Sunday, July 1, 2018

Three Step Guide to Saying "No" When You Hate Conflict

by Kate Wolfe Maxlow

Maybe you've been asked to chair the PTA, or to work on the weekend when you already had plans to go out of town, or babysit your nephew for free for the 10th time this month. You're at the point where you're creeping around corners or avoiding looking at texts in fear of The Ask, because you know that you know you won't be able to say "no."

Look, I abhor conflict, too. I want to shrink into my nonexistent shell and stay in there forever. Then I went through some personal life stuff and took over some job responsibilities where I suddenly had to say "no" in a way that was firm AND preserved relationships.

Of course, I didn't think it was possible at first: telling someone "no" without them hating me forever. Nevertheless, I had to do it, so through some research and trial and error, I figured out some basic tenets to make the entire process less painful for everyone involved.


1. Say "no" quickly and remember that you are not the only person in the world who can do things.

If you put off saying "no" because you fear the conflict, you're actually doing the person asking two disservices: you're saying "no" AND you're giving them less time to find an alternative.

You are most likely NOT the person's only hope...but if you want them to have that hope, give them as much time as possible to figure out another plan.

If you put off and put off getting back to the person, and then you ALSO tell them "no," you're a lot more likely to cause some hard feelings.



2. Cite your values--both what you appreciate about the request AND the conflicting value that prevents you from doing it.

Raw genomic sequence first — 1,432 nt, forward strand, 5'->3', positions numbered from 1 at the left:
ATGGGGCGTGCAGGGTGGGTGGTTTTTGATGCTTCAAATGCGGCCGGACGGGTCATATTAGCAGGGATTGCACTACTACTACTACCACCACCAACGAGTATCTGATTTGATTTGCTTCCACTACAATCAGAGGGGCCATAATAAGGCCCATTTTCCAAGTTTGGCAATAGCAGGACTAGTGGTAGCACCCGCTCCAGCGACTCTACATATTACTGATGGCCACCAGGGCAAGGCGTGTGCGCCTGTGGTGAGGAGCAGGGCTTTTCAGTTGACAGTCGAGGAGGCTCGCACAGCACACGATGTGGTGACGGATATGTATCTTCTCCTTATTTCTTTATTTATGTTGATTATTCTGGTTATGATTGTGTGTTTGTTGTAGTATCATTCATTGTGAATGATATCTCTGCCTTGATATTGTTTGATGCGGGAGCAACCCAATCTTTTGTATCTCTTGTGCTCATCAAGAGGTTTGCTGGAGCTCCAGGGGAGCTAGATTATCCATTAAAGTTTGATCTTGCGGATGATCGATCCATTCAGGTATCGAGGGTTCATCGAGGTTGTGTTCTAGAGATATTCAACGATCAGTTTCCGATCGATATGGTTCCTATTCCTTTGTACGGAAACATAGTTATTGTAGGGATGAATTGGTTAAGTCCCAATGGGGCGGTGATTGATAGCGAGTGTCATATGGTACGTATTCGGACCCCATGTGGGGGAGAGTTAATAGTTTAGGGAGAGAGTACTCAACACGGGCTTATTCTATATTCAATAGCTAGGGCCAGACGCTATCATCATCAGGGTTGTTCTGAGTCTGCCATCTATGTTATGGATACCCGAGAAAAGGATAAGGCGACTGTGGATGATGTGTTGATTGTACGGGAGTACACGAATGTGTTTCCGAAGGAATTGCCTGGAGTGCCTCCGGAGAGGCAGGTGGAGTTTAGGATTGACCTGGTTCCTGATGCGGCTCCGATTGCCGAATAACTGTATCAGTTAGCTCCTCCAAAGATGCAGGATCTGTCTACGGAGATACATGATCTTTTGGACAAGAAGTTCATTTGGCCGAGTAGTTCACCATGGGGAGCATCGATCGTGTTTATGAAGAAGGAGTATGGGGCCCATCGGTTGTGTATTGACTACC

This is probably the best thing you can do to maintain the relationship while not being a doormat. For instance:

"Oh, I wish I could make those cupcakes for teacher appreciation week, but I've promised my kids I would take them to the amusement park this weekend and I need to honor that promise."

"This conference in Cancun looks amazing! As you know, our organization has made a pledge to fiscal responsibility this year, and therefore we are only able to fund certain business trips that align with our organization's initiatives. Therefore, as wonderful as this conference looks, we are unfortunately not able to fund your request at this time."

"Honey, I've made a promise to this family to get myself in shape so that I can be with you and the kids for years to come. For that reason, instead of going out with your friends after work tonight, I need you to come home and watch the kids like we discussed."

"I think going out this weekend for a girls night would be great. It's been a tough week at work and I know myself and know I need some introverted hermit time if I'm going to be any fun the next time we go out, so I'm going to have to skip this one."


3. Offer an alternative--but only if you really mean it and won't resent the person for taking you up on it. Give specifics so you don't feel like you're on the hook for something else you don't want to do.

"I'd be happy to kick in some ingredient money to help whoever can make the cupcakes. Just let me know where to PayPal my $20!"

"Let me know if you're interested in a list of local conferences that we feel can help further our organization's initiatives, and I'll be happy to pass them along."

"I do know how important it is for you to see your friends, though, so when I get home from the gym and the kids are in bed, let's set up a time for you to do that."

"I hope you all have a great time tonight! My big project at work will be done at the end of the month. Want to plan something for the first weekend next month? That should give you time to recover from whatever shenanigans you all get into tonight :) "


In conclusion...

Most likely, your friends, family, colleagues, and acquaintances are resourceful, intelligent people who can figure out solutions. Say "yes" when you can, when it makes sense, when you're able, but you don't have to shy away from standing up for yourself, either. In the end, the world will keep turning, and everyone will feel better for you not having made commitments that you end up resenting down the road.

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